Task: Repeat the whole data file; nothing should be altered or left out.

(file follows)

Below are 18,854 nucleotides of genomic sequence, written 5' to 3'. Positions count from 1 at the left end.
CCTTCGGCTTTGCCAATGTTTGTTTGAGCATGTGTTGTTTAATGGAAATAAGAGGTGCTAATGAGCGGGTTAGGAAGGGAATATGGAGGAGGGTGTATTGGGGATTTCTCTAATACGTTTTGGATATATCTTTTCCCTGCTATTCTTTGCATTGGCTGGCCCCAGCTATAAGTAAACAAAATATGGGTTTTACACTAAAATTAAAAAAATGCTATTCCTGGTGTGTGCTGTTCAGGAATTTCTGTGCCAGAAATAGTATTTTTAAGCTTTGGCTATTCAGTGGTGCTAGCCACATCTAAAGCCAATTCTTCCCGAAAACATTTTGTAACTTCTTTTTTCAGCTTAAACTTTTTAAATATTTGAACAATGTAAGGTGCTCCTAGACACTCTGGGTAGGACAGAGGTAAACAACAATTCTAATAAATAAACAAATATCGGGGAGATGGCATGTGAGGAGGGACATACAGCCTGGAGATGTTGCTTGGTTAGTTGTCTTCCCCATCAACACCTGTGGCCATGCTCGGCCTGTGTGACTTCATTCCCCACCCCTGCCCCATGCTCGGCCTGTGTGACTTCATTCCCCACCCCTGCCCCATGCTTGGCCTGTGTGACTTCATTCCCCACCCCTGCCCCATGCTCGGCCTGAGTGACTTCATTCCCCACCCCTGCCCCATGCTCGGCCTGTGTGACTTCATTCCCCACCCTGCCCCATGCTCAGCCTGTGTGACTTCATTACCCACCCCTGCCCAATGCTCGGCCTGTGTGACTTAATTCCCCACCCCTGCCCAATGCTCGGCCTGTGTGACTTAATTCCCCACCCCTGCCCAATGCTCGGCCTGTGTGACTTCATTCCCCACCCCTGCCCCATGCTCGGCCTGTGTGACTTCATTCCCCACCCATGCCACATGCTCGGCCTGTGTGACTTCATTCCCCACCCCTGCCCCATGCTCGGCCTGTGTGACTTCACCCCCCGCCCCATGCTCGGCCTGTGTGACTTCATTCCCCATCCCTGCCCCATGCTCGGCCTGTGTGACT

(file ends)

Below are 18,854 nucleotides of genomic sequence, written 5' to 3'. Positions count from 1 at the left end.
CCTTCGGCTTTGCCAATGTTTGTTTGAGCATGTGTTGTTTAATGGAAATAAGAGGTGCTAATGAGCGGGTTAGGAAGGGAATATGGAGGAGGGTGTATTGGGGATTTCTCTAATACGTTTTGGATATATCTTTTCCCTGCTATTCTTTGCATTGGCTGGCCCCAGCTATAAGTAAACAAAATATGGGTTTTACACTAAAATTAAAAAAATGCTATTCCTGGTGTGTGCTGTTCAGGAATTTCTGTGCCAGAAATAGTATTTTTAAGCTTTGGCTATTCAGTGGTGCTAGCCACATCTAAAGCCAATTCTTCCCGAAAACATTTTGTAACTTCTTTTTTCAGCTTAAACTTTTTAAATATTTGAACAATGTAAGGTGCTCCTAGACACTCTGGGTAGGACAGAGGTAAACAACAATTCTAATAAATAAACAAATATCGGGGAGATGGCATGTGAGGAGGGACATACAGCCTGGAGATGTTGCTTGGTTAGTTGTCTTCCCCATCAACACCTGTGGCCATGCTCGGCCTGTGTGACTTCATTCCCCACCCCTGCCCCATGCTCGGCCTGTGTGACTTCATTCCCCACCCCTGCCCCATGCTTGGCCTGTGTGACTTCATTCCCCACCCCTGCCCCATGCTCGGCCTGAGTGACTTCATTCCCCACCCCTGCCCCATGCTCGGCCTGTGTGACTTCATTCCCCACCCTGCCCCATGCTCAGCCTGTGTGACTTCATTACCCACCCCTGCCCAATGCTCGGCCTGTGTGACTTAATTCCCCACCCCTGCCCAATGCTCGGCCTGTGTGACTTAATTCCCCACCCCTGCCCAATGCTCGGCCTGTGTGACTTCATTCCCCACCCCTGCCCCATGCTCGGCCTGTGTGACTTCATTCCCCACCCATGCCACATGCTCGGCCTGTGTGACTTCATTCCCCACCCCTGCCCCATGCTCGGCCTGTGTGACTTCACCCCCCGCCCCATGCTCGGCCTGTGTGACTTCATTCCCCATCCCTGCCCCATGCTCGGCCTGTGTGACT